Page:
One of my mentors has always urged me to look at what I see in a way that no one else has seen. So often we look but don’t really “see” what is right in front of us. So how can we show the viewers of our images something different and unique if we don’t see it ourselves? It is the puzzle that faces us when we lift the camera to our eye. It all begins with the slowing down, being patient and observing your surroundings and the intended subject. It begins with asking yourself this question before you press the shutter button: “How can I get my viewers to say I never saw it that way?”
Profile of a Presidentby Anita Kratofil
Subject: Mount Rushmore National Memorial is a granite sculpture near Keystone, South Dakota. The four U.S. presidents that represent the first 130 years of U.S. history, George Washington, Thomas Jefferson, Theodore Roosevelt and Abraham Lincoln, are carved into the face of Mount Rushmore.
Conditions: Anita told us… It was a misty, rainy day. When we entered the park the clouds began to melt away. It was then I looked up and saw the profile of President George Washington.
1. Shows the usual in an unusual way
2. Subject within a strong “V” shape
3. Mountain layers add depth
4. Foreground adds environmental interest
5. Misty clouds add to the mystery
We have seen the traditional images with all four President’s faces carved into Mount Rushmore many times before, but in this image Anita shows us an entirely different view – the “I haven’t seen it that way view!” Initially, I didn’t see the profile of Washington either, but once I did, I couldn’t tear my eyes away from it.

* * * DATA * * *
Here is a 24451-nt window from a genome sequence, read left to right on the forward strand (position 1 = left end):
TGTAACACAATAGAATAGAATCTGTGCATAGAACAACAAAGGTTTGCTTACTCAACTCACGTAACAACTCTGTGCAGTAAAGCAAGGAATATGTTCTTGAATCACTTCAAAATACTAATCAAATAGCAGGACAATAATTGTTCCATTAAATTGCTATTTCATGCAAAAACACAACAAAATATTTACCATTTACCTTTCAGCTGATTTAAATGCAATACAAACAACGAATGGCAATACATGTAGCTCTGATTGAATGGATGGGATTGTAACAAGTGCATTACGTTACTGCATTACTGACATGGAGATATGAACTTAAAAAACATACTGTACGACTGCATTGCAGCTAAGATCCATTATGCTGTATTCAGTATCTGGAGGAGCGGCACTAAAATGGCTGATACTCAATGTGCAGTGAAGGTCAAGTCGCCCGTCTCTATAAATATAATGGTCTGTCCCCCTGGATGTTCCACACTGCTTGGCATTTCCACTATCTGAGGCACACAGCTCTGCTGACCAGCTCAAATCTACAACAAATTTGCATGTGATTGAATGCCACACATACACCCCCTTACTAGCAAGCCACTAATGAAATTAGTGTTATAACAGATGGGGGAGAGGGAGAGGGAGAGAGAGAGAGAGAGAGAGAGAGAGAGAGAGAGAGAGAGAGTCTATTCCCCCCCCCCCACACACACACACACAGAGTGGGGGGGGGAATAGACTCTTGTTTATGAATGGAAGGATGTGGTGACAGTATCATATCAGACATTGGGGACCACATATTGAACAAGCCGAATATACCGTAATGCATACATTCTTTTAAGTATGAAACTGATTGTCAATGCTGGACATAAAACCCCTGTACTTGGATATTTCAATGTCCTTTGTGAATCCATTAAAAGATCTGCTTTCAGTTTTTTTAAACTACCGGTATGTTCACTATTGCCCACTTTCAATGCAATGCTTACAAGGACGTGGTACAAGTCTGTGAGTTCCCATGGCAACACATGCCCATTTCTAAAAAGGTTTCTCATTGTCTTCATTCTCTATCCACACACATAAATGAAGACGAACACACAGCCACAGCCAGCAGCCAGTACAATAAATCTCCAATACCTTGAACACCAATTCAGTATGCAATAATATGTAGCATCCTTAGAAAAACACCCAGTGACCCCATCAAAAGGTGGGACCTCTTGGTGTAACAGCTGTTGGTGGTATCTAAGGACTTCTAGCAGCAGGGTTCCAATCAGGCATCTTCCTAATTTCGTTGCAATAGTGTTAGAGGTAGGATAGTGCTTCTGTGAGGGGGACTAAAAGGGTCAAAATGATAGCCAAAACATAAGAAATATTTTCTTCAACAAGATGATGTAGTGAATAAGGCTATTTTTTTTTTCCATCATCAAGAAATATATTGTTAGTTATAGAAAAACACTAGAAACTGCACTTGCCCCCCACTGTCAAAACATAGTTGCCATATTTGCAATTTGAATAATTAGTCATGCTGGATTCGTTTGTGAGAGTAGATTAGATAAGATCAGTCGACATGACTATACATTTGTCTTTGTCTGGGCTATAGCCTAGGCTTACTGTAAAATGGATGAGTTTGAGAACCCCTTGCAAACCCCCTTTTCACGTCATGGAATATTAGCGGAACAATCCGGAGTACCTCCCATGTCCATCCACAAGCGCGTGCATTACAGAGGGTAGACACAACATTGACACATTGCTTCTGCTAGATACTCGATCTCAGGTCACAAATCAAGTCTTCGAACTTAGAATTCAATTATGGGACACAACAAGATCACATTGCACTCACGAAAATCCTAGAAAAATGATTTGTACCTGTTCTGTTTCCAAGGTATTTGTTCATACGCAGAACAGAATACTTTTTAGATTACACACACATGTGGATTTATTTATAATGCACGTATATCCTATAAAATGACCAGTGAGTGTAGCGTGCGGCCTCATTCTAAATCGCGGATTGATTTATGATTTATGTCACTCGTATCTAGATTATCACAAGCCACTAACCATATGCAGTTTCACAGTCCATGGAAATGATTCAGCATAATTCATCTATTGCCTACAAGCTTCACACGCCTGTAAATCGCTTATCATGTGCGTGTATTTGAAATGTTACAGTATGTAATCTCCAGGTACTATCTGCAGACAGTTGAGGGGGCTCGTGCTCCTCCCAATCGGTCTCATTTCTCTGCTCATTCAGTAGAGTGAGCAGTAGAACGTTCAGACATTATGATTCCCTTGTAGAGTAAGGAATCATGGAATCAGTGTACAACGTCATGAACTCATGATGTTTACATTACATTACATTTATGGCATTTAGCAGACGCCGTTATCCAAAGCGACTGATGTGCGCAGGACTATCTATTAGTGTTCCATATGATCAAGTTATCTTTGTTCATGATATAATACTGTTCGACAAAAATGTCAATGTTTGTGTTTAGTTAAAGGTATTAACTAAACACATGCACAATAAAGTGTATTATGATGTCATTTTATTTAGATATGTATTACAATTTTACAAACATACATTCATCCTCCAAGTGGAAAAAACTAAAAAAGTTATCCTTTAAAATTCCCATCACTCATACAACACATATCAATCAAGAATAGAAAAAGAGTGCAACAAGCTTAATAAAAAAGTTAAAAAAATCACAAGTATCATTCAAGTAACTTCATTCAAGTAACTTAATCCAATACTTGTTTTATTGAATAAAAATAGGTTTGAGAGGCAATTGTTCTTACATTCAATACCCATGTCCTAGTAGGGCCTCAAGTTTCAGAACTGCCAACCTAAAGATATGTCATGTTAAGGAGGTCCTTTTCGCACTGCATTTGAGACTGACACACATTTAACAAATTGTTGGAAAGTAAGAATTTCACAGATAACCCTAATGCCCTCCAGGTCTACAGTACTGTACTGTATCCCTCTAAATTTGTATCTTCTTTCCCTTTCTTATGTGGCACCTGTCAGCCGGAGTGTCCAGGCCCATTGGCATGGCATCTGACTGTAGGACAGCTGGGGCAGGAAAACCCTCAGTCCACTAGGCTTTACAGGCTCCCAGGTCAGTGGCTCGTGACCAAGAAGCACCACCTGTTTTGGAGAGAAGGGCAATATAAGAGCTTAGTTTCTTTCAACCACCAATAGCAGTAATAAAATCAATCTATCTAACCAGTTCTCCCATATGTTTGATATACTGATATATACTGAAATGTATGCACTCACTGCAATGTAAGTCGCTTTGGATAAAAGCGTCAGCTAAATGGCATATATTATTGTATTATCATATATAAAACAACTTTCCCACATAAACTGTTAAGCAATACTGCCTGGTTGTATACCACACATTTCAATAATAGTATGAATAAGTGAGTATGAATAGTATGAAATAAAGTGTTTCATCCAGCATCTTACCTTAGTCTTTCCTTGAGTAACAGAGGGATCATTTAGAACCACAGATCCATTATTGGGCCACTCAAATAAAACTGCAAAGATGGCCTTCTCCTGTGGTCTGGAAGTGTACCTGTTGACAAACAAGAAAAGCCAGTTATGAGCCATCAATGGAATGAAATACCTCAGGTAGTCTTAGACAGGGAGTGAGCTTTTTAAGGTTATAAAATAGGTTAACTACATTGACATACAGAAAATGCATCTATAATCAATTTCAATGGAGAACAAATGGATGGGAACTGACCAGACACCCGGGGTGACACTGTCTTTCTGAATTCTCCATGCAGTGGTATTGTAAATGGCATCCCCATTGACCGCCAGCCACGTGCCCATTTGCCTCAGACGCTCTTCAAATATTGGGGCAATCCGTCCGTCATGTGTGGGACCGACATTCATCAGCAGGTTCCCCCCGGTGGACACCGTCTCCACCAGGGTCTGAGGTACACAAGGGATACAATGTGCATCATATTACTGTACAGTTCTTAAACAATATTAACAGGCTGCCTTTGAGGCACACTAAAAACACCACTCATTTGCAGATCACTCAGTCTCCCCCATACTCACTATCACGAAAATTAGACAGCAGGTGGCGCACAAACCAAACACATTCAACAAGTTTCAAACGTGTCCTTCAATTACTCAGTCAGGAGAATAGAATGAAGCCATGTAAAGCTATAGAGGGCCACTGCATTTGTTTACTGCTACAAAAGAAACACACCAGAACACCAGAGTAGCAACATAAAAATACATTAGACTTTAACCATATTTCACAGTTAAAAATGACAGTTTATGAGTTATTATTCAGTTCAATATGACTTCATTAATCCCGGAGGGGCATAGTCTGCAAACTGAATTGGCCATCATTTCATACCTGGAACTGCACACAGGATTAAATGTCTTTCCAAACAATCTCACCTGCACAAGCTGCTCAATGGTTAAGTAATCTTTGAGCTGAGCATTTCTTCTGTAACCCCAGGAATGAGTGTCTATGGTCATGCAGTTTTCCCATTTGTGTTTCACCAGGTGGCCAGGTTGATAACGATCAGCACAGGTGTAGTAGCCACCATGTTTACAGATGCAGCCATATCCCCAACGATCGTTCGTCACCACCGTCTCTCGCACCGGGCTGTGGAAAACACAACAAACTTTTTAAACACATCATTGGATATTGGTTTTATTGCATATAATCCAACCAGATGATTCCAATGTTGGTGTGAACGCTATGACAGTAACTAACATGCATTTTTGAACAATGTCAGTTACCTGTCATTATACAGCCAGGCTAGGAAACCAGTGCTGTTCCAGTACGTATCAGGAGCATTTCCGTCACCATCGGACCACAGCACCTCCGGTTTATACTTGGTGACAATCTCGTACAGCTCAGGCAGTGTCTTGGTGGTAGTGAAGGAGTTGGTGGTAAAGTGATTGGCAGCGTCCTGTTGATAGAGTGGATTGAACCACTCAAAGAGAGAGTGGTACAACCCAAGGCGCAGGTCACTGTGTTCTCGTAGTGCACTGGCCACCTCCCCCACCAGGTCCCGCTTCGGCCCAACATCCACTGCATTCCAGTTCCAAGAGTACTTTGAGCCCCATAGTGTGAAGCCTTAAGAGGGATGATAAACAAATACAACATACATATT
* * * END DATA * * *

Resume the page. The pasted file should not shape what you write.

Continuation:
Typically, having the subject in the center or near the center of the image frame is a compositional rule that doesn’t always work, but there are some very good reasons why it works in this particular photo. First, the strong “V” shape between the dark mountains creates a “cradle” that keeps your eye focused on the profile of the face. Then once seen the strength of the subject compels one’s eye to return to it over and over again.
By including the mountain layers and the foreground environment in the image, one gets a sense of depth, distance to the memorial and the grandeur of the location.
There is a mysterious element to this image and it is the peek-a-boo effect of the misty clouds. Is there more to see? Will I be able to see the other Presidential heads? What will be around the next corner? This element of wonder and curiosity keeps us looking.
The challenge for all of us is to create images that will cause our viewers to look in wonder at what we have seen. Anita has shown us a view of the usual in a most unusual way and literally forced us to look at what she has found. Well done.